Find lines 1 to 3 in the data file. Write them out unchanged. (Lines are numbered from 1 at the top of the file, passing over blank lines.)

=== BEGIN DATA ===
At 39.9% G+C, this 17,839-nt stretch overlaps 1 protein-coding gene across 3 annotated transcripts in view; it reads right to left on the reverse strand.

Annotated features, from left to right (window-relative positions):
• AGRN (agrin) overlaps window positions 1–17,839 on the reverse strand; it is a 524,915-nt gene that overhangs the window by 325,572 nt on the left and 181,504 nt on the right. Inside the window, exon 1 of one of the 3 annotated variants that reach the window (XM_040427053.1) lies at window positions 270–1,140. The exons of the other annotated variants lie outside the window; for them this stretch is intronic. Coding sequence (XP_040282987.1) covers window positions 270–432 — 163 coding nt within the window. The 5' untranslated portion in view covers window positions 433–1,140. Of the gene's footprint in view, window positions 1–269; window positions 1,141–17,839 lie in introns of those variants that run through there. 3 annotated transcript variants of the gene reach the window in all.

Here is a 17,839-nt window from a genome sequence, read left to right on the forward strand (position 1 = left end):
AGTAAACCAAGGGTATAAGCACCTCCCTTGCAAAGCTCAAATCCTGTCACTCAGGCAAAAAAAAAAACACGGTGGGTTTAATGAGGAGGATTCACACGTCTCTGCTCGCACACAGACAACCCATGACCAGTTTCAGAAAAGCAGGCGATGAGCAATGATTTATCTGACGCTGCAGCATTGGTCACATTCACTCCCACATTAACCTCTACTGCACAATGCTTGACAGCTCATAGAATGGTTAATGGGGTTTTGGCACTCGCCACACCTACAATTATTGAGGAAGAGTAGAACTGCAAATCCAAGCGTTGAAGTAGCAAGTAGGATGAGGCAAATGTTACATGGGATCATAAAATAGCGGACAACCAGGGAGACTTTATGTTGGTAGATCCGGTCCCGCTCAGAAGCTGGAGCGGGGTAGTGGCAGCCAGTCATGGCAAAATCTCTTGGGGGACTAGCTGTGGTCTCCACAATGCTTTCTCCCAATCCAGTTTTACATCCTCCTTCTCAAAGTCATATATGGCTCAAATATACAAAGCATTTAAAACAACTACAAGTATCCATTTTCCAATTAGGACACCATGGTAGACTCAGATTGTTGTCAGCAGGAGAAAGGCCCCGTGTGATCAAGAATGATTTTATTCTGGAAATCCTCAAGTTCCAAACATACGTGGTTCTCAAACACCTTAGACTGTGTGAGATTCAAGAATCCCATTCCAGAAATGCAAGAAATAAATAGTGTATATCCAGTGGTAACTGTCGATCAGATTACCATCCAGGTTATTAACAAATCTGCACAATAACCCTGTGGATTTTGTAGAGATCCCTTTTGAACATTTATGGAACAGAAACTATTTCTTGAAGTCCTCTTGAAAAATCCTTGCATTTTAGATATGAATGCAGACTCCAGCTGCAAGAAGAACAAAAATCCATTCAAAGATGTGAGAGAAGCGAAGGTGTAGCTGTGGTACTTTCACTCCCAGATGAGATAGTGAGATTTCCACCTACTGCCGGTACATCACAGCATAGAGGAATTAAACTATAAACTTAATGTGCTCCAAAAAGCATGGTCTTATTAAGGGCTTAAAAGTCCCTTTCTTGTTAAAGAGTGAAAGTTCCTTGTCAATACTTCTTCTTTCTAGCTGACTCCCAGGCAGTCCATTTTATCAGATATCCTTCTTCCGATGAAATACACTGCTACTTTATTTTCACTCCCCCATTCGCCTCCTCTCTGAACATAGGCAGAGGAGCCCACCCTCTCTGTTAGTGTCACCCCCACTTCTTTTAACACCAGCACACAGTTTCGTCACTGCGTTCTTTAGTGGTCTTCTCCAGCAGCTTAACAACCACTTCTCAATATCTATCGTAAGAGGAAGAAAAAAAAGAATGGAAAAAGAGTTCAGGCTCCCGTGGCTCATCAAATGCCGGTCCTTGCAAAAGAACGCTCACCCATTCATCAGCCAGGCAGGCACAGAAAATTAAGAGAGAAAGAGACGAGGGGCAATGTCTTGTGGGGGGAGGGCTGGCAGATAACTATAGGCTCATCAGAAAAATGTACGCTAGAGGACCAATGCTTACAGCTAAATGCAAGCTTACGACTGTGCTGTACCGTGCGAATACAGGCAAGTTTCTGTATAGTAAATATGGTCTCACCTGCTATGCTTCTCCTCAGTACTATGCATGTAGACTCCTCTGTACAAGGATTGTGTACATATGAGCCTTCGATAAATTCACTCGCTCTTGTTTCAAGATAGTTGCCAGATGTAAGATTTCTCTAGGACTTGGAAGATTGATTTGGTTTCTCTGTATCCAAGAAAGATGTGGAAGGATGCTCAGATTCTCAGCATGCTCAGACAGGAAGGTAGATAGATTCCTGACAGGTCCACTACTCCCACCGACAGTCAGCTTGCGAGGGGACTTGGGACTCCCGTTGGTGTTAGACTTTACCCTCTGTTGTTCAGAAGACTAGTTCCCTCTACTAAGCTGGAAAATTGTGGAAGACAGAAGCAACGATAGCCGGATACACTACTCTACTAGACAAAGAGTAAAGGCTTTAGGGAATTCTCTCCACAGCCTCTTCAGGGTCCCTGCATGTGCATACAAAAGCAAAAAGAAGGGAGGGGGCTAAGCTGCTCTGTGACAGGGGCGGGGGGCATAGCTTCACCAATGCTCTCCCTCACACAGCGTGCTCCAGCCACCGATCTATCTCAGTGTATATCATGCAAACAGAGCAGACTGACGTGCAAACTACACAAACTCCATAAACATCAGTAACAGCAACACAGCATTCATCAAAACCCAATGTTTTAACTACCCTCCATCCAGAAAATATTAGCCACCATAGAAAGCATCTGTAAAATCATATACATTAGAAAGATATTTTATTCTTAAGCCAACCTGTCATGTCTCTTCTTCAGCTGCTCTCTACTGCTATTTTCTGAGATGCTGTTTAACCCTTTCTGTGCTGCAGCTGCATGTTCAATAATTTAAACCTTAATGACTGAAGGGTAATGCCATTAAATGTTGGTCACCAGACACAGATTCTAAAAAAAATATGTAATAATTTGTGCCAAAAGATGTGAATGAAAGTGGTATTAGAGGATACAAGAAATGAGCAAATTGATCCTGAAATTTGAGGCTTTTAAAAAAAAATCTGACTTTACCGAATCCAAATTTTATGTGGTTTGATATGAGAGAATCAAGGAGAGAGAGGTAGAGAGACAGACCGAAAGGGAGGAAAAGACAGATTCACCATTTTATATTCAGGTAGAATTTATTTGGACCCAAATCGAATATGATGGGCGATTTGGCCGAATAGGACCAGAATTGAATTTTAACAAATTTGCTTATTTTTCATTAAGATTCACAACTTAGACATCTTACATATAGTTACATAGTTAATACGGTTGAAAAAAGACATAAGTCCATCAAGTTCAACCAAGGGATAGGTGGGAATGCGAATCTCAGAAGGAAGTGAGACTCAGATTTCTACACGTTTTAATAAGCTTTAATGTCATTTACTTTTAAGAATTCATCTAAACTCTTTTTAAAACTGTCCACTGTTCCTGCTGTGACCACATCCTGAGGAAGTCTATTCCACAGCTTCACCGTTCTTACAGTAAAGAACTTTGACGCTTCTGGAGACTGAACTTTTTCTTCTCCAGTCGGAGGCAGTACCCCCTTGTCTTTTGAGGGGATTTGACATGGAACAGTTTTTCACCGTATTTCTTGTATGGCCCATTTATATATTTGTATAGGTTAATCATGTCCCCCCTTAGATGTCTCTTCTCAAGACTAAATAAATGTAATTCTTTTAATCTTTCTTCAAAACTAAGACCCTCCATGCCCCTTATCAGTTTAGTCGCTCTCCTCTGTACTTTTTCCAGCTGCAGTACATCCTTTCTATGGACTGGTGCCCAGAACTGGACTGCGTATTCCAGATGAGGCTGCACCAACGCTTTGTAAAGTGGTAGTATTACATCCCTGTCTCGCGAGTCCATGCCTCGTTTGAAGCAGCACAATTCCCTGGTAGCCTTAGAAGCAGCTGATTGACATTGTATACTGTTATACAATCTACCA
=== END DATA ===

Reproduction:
At 39.9% G+C, this 17,839-nt stretch overlaps 1 protein-coding gene across 3 annotated transcripts in view; it reads right to left on the reverse strand.

Annotated features, from left to right (window-relative positions):
• AGRN (agrin) overlaps window positions 1–17,839 on the reverse strand; it is a 524,915-nt gene that overhangs the window by 325,572 nt on the left and 181,504 nt on the right. Inside the window, exon 1 of one of the 3 annotated variants that reach the window (XM_040427053.1) lies at window positions 270–1,140. The exons of the other annotated variants lie outside the window; for them this stretch is intronic. Coding sequence (XP_040282987.1) covers window positions 270–432 — 163 coding nt within the window. The 5' untranslated portion in view covers window positions 433–1,140. Of the gene's footprint in view, window positions 1–269; window positions 1,141–17,839 lie in introns of those variants that run through there. 3 annotated transcript variants of the gene reach the window in all.